Saturday, May 21, 2011

Rosa hemisphaerica

I’ve been waiting to make this entry for years, and now that the time has come, I’ll have to temper my enthusiasm with a bit of disappointment. The rose shown in the images above is Rosa hemisphaerica. The very few of you who have grown this rose probably can guess the source of that disappointment: the garden performance of this rose has not changed much in the four hundred years since it was introduced to European gardens.

Back in the late 1970s I imported two grafted plants of this rose from Hilliers in England. Although those plants survived long enough to bloom, it was apparent from the beginning that it would be an uphill effort to keep them going. They made only halting, skimpy growth and they lost most of their foliage to black spot during the summer. One survived and built itself up enough to eventually bloom, but I eventually lost both plants. I still have good Kodachrome transparencies of the flowers produced by that plant.

If there had been an easy way to do so, I would have replaced those plants. But I could not find a domestic source, and I was not up to the hassles of importing again.

Now fast forward about thirty years. While idly doing internet searches one day in 2002, I hit on a domestic source for Rosa hemisphaerica: Greenmantle Nursery in Garberville, California.  But there was a catch: I would have to make a down payment and then wait for the rose to be propagated. I jumped at the chance, in particular because this would be a plant on its own roots. Marissa Fishman at Greenmantle must have the magic touch: plants in commerce in the past were invariably grafted as far as I know. I assumed I would get my rose in a year or two.

At this point add another eight years to the quest: it was not until April of 2010  that my rose arrived in the mail. Nor was it a particularly prepossessing example: it was healthy but there was not much to it. I planted it in a large ornamental tub rather than in the ground. It did not bloom that first year (I didn’t expect it to), but it did grow well- in that first season here that little plant put on more growth than those plants I had decades ago did the entire time they survived here. 

This week, it’s finally blooming, and most people on looking at the images above will probably be wondering why in the world I ever bothered to acquire this rose. The plant produced over a dozen flower buds this year; every one has been so densely packed with petals that the flower has split and the resulting blossom is more or less malformed. This rose has an old reputation for producing problem flowers: more often than not, the flowers ball (fail to expand normally) rather than open properly. So that is the source of my disappointment. But when it performs well and produces good flowers, you'll be very glad indeed that you have it.  I don’t have a perfect bloom to show you this year, but if it continues to thrive here there might be one in the future.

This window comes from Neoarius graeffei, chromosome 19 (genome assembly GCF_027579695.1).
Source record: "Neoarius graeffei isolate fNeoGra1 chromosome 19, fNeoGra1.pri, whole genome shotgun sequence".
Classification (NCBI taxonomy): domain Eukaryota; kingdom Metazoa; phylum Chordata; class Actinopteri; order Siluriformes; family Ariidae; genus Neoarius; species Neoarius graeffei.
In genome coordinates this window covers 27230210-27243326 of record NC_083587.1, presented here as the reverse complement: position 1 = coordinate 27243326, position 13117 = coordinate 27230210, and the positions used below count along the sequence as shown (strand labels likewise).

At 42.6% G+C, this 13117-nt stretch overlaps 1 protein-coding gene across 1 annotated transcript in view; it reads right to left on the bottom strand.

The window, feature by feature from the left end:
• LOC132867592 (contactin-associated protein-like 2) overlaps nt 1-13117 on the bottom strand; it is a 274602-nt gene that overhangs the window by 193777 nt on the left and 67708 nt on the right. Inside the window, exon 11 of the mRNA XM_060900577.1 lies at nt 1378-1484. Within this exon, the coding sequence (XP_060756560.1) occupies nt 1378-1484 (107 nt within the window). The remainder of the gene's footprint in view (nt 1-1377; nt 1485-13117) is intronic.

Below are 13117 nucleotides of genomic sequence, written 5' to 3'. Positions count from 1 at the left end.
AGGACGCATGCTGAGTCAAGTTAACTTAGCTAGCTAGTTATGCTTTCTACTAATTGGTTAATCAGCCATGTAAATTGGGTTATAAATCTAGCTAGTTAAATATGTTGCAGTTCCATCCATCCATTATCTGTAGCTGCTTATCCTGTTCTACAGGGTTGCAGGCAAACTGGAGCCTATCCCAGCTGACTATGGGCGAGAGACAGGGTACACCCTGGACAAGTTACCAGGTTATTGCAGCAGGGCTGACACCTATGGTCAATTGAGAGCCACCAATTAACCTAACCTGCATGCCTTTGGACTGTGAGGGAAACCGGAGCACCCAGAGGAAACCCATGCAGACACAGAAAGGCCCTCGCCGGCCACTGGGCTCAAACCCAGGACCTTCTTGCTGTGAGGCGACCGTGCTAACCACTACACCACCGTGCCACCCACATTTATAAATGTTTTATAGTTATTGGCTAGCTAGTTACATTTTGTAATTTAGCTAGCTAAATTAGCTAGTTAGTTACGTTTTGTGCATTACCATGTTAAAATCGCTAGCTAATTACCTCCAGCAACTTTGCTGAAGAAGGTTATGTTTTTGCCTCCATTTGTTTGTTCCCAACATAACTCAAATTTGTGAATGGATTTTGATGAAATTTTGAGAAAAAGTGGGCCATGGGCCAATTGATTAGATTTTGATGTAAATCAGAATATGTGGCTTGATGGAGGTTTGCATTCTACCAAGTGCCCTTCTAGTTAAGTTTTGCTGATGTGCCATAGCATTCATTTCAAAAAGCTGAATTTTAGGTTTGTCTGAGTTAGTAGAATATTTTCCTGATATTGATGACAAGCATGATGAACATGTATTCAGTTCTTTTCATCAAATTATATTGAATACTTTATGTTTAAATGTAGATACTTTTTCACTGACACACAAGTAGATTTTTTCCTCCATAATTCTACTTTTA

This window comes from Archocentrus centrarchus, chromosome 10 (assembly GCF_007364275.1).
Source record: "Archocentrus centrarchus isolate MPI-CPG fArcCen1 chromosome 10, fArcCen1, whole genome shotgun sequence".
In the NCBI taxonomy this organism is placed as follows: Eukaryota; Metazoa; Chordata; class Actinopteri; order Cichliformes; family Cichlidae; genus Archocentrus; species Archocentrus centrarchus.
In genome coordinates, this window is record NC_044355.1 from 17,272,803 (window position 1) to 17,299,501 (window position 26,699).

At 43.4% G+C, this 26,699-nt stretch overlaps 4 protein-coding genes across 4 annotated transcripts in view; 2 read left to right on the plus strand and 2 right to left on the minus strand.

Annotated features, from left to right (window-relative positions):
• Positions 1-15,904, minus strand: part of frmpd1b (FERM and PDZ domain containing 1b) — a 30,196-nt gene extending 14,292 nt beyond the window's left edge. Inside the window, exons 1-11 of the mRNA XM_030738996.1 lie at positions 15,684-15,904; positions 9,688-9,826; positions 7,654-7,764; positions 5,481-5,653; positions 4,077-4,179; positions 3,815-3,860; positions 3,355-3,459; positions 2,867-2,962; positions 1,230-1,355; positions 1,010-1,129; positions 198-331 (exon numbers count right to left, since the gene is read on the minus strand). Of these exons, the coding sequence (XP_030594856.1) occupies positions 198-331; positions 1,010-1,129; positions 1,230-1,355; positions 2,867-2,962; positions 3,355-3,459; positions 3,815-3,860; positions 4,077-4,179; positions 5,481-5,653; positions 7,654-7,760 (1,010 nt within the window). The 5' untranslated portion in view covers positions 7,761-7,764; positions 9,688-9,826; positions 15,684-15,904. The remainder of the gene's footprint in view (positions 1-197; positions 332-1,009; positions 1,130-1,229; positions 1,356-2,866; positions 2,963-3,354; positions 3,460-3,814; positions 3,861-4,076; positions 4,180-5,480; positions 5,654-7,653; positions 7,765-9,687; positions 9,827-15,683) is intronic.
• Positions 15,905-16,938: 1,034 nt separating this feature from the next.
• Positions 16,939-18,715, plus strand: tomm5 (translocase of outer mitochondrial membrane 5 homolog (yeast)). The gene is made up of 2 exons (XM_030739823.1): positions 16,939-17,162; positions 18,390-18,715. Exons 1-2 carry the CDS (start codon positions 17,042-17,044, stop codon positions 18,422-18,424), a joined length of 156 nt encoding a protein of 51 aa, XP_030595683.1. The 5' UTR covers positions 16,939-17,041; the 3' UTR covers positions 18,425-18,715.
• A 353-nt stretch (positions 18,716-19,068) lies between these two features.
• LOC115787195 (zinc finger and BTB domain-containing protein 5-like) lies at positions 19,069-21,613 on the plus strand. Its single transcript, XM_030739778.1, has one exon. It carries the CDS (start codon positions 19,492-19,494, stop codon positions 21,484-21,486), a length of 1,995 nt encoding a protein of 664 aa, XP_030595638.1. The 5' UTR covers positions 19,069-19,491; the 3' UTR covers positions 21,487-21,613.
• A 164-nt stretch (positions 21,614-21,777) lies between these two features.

How old is this rose? No one knows; Europeans became aware of  double, yellow-flowered roses growing in the gardens of the Middle East in the late sixteenth century. Those roses were  almost certainly this rose, although the similar rose which became known as ‘Persian Yellow’ when it was introduced in the early nineteenth century also might have existed that long ago and been seen by those early European observers. The rose under discussion here, Rosa hemisphaerica, seems to have been introduced to eastern European gardens in the very early seventeenth century. It was known to Clusius at the very beginning of the century (1601): although there is no indication that he saw a living plant, he related  a description by a Viennese noble woman of a display of paper cutouts of flowers which included double yellow roses (…inter eas erant et flavae rosae plenae…)

Here is the account from the Historia of Clusius; click on the image to enlarge it: 

Parkinson,  in his Paradisi in Sole Paradisus Terrestris  (1629), and the Johnson edition of Gerard (1633) both discuss it. In their time it was a very rare plant, a sort of trophy plant likely to be seen only in the gardens of the few.

Here is Parkinson's text; click on the image to enlarge it. Anyone who has grown this rose will find Parkinson's comments familiar.

This is the double flowered yellow rose seen in the still life paintings of the seventeenth and eighteenth centuries. It can be seen, for instance, in this piece dated c. 1720 by van Huysum from the collection of the National Gallery:

This rose played no part in the development of modern yellow-flowered garden roses. In fact, until the end of the nineteenth century there were no hybrid roses of garden origin with strong yellow flowers. Throughout the nineteenth century there were yellow-flowered tea roses, but those roses had a pale yellow color which generally quickly faded in bright light. I’ll save the story of the development of the modern hybrid yellow-flowered roses for another post.

Later this week I’ll post an image of an early nineteenth century tea rose with some yellow in its coloration to give you an idea of the yellow seen in tea roses.

1 comment:

Leah in NC said...

What a very interesting story! I don't have the patience for growing difficult things - actually the normal things are difficult enough for me... But, how wonderful that there are gardeners with the patience to grow the unusual, the historical, the archaic... and then show the rest of us the results and tell us the story to boot!

Thank you. I enjoy your blog!